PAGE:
This Boston percussionist keeps the rhythm on his bike
Think “Stomp” with bikes.
This is the sonic ambience of the performances of Boston bicycle percussionist, Reynaliz Herrera.
“I usually use all kinds of bikes – mountain bikes or big hybrid bikes for lower tones, road bikes for higher tones,” explained Herrera, who has been cycling music for 9 years. , since she won it. master’s degree in percussion from the Boston Conservatory (now known as the Boston Conservatory at Berklee).
that of the composer unique brand of theatrical percussion will be presented during Harvard Science and Culture Museums free virtual Celebration of World Cycling Day Sunday from noon to 1:15 p.m. In theory, you’ll be blown away for the bike at 1:16 p.m. – and after listening to Herrera, you might just feel like drumming on your handlebars.
Viewers will specifically catch Herrera “Using a Road Bike I got secondhand” for an original solo piece titled “Ideas, Not Theories – Bicycle Beats”. She will also perform an excerpt from her full program where she performs four different musical pieces on three different bikes on a split screen.
Born in Monterrey, Mexico, in 1984, Herrera has lived in Boston for the past ten years. After graduation, she was considering playing in the streets, but percussion instruments are heavy.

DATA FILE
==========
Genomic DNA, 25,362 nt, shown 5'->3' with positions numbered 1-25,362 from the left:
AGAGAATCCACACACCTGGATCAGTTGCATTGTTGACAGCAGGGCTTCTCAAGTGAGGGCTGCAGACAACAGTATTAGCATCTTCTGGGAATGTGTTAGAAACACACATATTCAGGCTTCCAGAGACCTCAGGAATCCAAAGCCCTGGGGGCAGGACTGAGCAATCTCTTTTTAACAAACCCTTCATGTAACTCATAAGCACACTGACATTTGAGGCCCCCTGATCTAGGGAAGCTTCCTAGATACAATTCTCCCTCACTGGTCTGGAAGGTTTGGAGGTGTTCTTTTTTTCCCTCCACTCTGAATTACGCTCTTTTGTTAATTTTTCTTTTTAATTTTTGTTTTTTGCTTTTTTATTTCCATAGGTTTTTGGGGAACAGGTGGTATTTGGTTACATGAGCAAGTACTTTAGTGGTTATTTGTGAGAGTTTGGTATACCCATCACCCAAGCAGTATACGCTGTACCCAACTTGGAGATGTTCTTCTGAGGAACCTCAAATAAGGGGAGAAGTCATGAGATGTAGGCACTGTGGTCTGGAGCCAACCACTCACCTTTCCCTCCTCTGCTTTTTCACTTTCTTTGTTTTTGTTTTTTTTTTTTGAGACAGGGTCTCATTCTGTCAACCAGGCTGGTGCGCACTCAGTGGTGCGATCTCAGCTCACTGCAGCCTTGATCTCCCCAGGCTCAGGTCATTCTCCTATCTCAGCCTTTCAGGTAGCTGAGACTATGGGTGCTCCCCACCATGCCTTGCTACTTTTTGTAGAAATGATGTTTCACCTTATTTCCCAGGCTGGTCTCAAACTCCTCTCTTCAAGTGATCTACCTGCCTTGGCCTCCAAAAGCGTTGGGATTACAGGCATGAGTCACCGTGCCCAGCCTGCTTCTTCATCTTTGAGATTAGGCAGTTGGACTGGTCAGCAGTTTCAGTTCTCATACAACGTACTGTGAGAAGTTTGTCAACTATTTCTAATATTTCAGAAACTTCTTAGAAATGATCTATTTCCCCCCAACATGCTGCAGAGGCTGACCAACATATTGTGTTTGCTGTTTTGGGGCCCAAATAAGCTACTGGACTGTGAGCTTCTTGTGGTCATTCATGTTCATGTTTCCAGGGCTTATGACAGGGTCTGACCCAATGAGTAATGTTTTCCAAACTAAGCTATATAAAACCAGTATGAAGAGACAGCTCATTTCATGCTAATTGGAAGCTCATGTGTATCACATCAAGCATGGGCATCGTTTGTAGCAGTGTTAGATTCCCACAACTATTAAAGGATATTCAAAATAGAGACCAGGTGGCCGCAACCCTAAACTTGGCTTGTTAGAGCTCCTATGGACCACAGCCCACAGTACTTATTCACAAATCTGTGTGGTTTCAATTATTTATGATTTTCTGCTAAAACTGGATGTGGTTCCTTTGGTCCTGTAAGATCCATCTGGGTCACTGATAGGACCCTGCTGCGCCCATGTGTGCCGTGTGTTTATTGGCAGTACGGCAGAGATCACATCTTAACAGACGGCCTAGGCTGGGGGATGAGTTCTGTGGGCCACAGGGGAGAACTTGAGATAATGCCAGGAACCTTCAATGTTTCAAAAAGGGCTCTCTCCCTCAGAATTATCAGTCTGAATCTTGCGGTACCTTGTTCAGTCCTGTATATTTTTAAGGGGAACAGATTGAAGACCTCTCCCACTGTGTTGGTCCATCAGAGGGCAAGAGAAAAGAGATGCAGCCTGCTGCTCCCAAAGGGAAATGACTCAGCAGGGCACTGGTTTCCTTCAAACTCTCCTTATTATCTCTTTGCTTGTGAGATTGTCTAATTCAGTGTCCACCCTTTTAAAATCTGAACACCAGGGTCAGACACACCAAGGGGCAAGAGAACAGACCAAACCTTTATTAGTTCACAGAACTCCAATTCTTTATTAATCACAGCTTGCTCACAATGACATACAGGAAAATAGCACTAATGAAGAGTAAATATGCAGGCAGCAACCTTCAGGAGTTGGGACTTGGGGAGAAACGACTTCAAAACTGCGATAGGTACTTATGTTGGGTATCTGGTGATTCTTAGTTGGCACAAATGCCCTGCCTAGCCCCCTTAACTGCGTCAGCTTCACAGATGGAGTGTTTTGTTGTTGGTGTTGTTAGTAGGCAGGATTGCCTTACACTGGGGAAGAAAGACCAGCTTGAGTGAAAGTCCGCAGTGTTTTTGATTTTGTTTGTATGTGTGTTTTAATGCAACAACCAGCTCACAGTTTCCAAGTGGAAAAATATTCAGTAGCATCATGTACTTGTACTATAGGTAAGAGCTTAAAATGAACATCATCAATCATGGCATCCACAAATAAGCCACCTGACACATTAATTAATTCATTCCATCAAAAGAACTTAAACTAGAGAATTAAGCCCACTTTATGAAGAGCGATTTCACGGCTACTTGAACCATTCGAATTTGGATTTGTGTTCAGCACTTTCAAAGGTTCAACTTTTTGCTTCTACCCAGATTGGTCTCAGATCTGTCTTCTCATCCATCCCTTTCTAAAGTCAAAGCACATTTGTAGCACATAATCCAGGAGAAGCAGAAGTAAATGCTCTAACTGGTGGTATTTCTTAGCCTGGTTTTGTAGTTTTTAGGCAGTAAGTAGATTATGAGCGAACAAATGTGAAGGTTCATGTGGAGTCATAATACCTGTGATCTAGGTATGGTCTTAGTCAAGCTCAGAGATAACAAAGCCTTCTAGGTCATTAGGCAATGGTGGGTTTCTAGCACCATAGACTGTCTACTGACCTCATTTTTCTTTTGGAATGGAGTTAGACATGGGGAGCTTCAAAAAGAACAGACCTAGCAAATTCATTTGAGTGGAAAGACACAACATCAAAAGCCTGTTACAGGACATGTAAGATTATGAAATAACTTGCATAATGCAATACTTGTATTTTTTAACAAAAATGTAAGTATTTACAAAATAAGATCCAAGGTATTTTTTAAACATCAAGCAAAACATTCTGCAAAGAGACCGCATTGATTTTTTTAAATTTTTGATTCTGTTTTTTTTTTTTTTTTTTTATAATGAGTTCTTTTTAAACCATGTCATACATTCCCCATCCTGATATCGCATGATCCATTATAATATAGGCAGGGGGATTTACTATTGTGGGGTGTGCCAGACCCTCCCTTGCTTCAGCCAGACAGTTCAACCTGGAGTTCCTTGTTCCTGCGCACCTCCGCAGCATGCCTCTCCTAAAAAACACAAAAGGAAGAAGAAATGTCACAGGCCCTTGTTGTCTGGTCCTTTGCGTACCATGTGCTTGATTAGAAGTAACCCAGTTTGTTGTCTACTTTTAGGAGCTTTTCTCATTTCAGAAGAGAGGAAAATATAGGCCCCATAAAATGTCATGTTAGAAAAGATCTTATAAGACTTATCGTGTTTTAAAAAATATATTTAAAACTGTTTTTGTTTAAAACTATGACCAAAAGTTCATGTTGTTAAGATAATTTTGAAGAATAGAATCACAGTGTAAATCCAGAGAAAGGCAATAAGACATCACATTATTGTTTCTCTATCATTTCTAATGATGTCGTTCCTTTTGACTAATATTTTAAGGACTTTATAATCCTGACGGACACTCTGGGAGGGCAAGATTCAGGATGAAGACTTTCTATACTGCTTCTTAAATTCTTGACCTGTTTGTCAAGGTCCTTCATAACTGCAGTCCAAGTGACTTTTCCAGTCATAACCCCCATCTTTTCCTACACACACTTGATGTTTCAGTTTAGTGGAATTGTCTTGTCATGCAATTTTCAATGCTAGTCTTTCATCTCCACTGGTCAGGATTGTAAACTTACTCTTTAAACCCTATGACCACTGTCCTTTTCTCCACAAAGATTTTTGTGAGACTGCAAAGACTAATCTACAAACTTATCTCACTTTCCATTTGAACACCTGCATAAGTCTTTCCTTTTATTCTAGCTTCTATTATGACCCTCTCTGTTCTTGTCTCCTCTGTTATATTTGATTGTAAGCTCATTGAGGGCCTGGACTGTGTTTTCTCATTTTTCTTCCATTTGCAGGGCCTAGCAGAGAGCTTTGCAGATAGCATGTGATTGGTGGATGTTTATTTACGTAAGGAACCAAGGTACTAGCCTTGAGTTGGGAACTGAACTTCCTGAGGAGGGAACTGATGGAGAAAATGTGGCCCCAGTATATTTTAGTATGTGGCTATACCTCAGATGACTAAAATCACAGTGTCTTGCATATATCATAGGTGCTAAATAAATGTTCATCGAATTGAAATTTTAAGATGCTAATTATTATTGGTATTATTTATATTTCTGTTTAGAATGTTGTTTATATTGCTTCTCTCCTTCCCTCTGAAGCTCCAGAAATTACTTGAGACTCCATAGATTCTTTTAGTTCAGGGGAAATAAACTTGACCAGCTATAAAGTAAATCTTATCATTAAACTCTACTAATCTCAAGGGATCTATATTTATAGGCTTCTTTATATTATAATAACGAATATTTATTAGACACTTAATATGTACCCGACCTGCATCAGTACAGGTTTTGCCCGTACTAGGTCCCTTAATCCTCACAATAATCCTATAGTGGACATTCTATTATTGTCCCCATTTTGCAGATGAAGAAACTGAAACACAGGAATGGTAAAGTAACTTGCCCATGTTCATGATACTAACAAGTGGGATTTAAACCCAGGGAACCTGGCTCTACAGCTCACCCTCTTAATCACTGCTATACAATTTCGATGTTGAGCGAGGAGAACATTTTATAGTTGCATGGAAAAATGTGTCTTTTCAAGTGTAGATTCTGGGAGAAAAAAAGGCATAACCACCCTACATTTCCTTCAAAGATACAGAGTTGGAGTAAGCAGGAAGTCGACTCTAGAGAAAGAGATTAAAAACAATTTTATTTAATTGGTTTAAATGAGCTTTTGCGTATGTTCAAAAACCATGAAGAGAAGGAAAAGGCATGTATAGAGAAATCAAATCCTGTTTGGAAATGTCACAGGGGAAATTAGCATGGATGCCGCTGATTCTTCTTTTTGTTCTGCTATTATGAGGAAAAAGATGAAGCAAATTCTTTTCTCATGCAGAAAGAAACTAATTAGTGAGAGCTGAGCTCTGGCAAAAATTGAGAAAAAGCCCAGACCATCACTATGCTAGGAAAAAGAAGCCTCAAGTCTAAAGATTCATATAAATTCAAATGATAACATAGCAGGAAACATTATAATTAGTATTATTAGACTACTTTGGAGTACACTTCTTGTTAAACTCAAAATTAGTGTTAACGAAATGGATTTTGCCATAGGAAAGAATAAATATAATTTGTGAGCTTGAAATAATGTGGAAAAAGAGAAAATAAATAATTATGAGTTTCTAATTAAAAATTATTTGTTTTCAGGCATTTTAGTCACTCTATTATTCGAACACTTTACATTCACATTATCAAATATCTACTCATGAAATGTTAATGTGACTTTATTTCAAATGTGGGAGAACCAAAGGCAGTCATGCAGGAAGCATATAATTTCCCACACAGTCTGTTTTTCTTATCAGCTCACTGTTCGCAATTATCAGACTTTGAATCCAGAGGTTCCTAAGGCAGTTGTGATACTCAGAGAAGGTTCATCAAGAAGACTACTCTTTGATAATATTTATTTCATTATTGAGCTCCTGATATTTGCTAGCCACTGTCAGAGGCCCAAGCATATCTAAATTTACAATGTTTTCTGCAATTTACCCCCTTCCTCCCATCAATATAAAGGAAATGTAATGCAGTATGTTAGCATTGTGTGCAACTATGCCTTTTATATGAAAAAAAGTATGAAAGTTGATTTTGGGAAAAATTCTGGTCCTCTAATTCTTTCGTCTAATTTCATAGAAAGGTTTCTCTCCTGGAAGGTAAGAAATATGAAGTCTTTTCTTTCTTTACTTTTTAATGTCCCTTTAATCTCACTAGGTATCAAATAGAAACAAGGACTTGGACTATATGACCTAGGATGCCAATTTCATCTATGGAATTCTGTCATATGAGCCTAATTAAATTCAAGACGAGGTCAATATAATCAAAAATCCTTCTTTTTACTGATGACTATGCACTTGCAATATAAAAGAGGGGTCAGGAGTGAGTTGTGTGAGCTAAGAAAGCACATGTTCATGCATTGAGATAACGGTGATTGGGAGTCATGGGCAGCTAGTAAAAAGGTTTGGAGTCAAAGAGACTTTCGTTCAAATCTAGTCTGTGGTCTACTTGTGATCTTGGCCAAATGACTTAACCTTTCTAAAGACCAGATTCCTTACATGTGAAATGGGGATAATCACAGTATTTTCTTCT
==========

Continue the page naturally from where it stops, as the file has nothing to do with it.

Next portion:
“So one night I thought: what if I drummed on my bike? I was very excited about the idea and after playing a few times I started to write complete pieces for the bikes and then complete programs using the bikes as instruments.
Herrera eventually founded Ideas, not theories, his theatrical percussion company featuring a rotating group of performers who play his original music for bikes and other unconventional instruments. The music itself could come from “the tubes of the frame, the chainring, the wheels, the seat, the spokes, the handlebars,” Herrera explained. His composing process begins with exploring and cataloging the particular sound of each bike.
In addition to pedal music, Sunday’s event programming includes lessons in basic bike maintenance – from changing a tire to repairing your chain – bike safety tips from MassBike and l learning about urban cycle paths.
the United Nations World Bike Day was officially June 3. Harvard Science and Culture Museums have moved their celebration to weekends to make the program more accessible, said Susan Thompson, director of institutional advancement at HMSC. The idea is to “celebrate the power of the bicycle to help protect the natural world we share with museum visitors,” said Thompson. “Afterwards, we hope our audience will hop on their bikes for an afternoon ride.”
CELEBRATION OF WORLD BIKE DAY
Sunday, 12 p.m. – 1.15 p.m. Register on hmsc.harvard.edu/event/world-bicycle-day-celebration. Reynaliz Herrera will perform again on June 18 in Somerville. Learn more about ideasnottheories.com.